Now would your employees ever do any of this? Why not? It’s a hard world out there. Business slips, a company cuts back, someone’s fired. She demands reparations. Outrageous? Irresponsible? Women don’t act like that? Does anyone know of a male defense comparable to Pre-Menstrual Syndrome? Courts say that PMS justifies premeditated murder since women suffer diminished rational capacity during certain times each month. Hmmmm. If women are the victims of raging hormone imbalance, does the expression “high-risk” come to mind when considering a female over a male to fill a job? Feminists are correct in decrying the dark side of men. They are wrong in denying their own.

Why would an executive hire or promote a woman when an equally qualified man was available? Suppose you must fill a high-pressure position with someone who will occasionally travel with you. You’ve got a choice between two equally attractive candidates, one a young woman, another a man. Why hazard travel with the woman, especially if you have any doubts about her ability to keep the job? Why not give the guy the break? Chances of him effectively charging sexual harassment are slim, bordering on zero, should he become embittered about his failure in the position.

Before any guy dismisses feminism as a showplace for irrelevant ensemble comedy, he should consider the case of the man sentenced for rape after sexual intercourse with a woman in plain view of others at a party. They testified that the woman disrobed and openly solicited the fella’s attentions. However, her regrets the next morning propelled her to the police station. The courts ruled that her alcohol intake incapacitated her from rational participation just as certainly as if that man had tied her up. No one at the party saw her drinking, but she admitted to having arrived inebriated. A man hits someone while driving drunk and the victim will sue him for everything. A woman hits on a man while prowling drunk and she will sue him for everything. A drunken driver is responsible, a drunken woman isn’t. These aren’t subtle messages.

Naomi Wolf is a neo-feminist who worries “that the national forums of debate: op-ed pages, political magazines, public affairs talk shows, newspaper columns—remain strikingly immune to the general agitation for female access.” In a New Republic article. Wolf constructed a wall of statistics to prove that women make up a tiny percentage of the guests on Crossfire, op-ed writers for the Washington Post, and reporters for the New York Times. Wolf’s numbers showed women to be a minority of contributors to Harper’s, the New Republic, the Atlantic Monthly, the Washington Monthly, and National Review. And she counted fewer than six percent women among the nation’s talk radio show hosts. Wolf says this is discrimination.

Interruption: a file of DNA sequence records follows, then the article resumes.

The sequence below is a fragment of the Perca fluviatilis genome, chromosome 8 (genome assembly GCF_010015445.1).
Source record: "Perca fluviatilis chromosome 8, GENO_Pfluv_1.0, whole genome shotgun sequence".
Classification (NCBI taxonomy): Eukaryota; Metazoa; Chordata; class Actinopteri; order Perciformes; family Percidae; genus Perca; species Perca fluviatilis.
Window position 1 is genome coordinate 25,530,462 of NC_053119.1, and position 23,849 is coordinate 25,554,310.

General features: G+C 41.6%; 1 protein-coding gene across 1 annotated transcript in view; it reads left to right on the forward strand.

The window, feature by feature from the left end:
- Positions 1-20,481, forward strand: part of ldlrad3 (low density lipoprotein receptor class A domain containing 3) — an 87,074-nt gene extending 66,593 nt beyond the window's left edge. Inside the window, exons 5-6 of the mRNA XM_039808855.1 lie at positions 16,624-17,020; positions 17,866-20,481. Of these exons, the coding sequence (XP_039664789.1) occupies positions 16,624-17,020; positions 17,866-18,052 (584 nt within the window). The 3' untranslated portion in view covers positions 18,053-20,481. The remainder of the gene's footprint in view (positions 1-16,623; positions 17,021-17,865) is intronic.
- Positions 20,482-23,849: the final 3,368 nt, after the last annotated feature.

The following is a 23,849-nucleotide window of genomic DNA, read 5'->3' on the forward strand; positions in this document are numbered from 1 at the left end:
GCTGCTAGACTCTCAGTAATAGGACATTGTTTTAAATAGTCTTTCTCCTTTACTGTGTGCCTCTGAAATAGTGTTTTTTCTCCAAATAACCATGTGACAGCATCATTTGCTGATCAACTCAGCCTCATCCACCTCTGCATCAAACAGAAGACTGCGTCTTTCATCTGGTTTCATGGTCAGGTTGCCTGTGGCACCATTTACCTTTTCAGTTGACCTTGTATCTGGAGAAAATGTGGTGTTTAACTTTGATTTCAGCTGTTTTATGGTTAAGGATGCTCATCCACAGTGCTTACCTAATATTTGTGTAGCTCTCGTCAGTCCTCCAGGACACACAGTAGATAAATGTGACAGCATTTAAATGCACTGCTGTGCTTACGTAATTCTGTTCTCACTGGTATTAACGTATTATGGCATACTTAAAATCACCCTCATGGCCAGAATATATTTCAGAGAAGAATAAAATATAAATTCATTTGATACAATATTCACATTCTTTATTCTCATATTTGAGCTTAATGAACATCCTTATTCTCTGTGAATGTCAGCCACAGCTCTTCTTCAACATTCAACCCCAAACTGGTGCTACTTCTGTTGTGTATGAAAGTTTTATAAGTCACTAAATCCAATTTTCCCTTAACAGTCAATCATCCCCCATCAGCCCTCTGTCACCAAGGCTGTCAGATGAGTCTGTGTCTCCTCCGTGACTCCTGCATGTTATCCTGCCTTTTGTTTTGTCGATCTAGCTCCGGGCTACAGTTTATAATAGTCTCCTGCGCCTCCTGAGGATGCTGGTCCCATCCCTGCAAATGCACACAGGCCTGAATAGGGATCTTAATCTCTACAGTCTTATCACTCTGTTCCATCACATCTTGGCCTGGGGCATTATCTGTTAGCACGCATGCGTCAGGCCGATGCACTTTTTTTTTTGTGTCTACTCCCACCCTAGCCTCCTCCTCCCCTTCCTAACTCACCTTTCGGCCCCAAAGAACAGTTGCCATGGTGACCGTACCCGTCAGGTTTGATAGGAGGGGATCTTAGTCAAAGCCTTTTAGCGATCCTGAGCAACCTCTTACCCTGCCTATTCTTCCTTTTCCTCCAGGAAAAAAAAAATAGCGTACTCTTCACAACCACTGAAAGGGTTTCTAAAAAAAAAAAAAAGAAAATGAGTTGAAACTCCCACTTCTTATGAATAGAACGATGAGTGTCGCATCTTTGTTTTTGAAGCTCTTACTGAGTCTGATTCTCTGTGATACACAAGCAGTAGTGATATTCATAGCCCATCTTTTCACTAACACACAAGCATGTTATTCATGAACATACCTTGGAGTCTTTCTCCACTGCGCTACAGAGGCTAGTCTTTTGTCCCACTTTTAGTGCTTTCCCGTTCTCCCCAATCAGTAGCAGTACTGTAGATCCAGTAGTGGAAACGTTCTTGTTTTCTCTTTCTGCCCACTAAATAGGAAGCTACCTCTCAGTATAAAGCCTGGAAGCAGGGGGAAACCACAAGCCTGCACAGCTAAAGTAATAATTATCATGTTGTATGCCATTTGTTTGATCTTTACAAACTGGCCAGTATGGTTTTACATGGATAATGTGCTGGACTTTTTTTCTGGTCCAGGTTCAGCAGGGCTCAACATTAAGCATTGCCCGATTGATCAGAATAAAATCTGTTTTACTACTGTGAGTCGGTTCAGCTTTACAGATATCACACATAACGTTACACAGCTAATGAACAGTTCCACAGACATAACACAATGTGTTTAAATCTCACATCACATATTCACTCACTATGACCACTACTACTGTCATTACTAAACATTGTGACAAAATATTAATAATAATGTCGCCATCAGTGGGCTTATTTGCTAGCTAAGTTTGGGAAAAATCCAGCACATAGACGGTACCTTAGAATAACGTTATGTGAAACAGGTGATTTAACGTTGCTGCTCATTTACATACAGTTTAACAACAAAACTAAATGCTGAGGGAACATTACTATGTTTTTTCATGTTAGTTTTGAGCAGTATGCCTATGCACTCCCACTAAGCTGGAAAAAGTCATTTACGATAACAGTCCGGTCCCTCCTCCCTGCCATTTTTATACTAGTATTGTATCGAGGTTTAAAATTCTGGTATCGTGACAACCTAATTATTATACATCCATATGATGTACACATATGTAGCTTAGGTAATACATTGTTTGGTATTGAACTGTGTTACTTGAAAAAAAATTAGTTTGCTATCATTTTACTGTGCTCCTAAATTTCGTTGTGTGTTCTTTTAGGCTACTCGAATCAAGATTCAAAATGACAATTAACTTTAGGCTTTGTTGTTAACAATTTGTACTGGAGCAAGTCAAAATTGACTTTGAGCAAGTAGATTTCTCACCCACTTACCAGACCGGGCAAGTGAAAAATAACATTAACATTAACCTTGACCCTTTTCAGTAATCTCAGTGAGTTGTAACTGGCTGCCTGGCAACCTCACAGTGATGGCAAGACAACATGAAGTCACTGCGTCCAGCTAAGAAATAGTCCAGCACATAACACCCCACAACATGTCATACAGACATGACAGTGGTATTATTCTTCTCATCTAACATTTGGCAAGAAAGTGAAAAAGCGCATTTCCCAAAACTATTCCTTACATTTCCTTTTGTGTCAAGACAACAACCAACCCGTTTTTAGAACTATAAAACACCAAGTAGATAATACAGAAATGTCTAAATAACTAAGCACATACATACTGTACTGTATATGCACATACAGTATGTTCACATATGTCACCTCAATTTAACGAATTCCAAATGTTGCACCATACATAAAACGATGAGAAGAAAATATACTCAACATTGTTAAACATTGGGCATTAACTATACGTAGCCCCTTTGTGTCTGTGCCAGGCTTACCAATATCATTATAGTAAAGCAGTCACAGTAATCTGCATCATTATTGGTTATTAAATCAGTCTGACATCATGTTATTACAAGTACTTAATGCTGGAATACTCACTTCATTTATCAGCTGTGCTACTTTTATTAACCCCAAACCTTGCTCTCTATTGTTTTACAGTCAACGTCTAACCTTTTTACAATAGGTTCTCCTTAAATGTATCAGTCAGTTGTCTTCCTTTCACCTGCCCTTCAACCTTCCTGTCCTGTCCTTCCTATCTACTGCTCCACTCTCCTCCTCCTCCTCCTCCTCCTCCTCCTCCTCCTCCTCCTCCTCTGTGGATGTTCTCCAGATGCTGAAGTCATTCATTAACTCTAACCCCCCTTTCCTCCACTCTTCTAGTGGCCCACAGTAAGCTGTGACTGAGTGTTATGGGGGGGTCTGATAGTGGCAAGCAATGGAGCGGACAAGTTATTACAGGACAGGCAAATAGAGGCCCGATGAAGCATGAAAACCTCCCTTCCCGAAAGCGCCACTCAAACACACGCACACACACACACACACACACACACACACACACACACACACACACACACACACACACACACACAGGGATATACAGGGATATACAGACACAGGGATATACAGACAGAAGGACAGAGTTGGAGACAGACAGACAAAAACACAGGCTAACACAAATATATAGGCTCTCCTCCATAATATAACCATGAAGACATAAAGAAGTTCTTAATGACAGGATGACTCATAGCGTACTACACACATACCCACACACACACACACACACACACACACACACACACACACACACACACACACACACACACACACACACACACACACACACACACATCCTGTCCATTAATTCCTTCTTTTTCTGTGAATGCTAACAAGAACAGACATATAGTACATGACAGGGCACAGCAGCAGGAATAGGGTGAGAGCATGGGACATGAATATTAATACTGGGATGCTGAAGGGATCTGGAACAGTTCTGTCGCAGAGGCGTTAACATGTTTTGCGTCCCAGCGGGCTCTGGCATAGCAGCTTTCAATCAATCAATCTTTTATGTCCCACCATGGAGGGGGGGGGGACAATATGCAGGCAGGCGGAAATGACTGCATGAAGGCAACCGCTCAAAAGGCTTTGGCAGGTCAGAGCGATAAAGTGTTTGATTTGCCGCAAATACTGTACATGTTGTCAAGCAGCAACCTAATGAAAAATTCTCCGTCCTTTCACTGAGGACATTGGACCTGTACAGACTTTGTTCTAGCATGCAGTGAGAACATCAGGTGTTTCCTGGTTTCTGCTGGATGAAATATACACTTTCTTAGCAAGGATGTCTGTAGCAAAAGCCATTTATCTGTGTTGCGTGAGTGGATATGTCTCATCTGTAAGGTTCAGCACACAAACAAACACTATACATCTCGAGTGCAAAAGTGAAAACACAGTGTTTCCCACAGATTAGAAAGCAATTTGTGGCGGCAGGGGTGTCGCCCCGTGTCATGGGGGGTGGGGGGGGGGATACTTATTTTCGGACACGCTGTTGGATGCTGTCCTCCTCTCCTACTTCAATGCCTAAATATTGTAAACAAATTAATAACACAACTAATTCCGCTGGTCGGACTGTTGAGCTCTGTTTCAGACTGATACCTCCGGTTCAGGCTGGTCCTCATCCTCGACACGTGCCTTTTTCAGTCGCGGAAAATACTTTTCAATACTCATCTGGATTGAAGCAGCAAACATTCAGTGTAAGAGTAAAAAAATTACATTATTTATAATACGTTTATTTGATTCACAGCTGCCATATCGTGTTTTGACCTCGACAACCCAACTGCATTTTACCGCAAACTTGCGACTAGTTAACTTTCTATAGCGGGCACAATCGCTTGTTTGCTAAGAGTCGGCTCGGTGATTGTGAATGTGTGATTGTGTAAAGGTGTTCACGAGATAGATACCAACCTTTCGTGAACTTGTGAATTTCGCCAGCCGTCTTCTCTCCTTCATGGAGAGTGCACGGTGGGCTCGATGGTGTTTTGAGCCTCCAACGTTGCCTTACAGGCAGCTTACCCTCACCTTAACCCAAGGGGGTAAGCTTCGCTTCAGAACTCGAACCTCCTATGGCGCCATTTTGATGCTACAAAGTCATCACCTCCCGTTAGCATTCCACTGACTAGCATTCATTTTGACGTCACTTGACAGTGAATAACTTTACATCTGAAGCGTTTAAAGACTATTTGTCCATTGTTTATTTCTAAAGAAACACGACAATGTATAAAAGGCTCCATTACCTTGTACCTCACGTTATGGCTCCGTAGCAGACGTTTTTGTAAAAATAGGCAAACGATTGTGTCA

While searching recently to buy an air conditioner, I discriminated against the least efficient one I found, the least productive, the newest brands without performance records, the machines that would threaten me with the highest bills. Who wants that risk in a world of whimsical energy costs? That’s informed discrimination, and perfectly rational. Rational discrimination is based upon knowledge. Irrational discrimination is a product of ignorance. Employment discrimination based solely upon race, religion, gender, national origin, or disability reduces the pool of applicants from which an employer can choose. It establishes a test that’s certain to screen out potentially productive employees. In the long run it will be inefficient—that is, if discriminating on the basis of gender is a product of ignorance.

But sexual harassment (as well as child abuse) has become the 90’s equivalent of the charge of witchcraft. Today an executive or a business that’s merely accused of sexual harassment faces such potential public derision that to risk it is foolhardy. With the Supreme Court and the EEOC having designated women as a protected class, any employer who ignores the potential liability of hiring or promoting them needs solemn risk-management counseling. Media topics are especially explosive, and it’s not rational to hire shaky people around nitro. Men who “don’t get it” are likely to find themselves enrolled in the Anita Hill Sanitarium for Wayward Boys.

In the present climate, Ms. Wolf’s numbers will not get better. Of course some men are slimy, but, ironically, feminist battlefield victories have turned irrational discrimination against women in the work place into its rational opposite. In hunting for monsters to slay, feminists have forgotten the adage: “Imagination invents dragons where reality presents nothing worse than lizards.”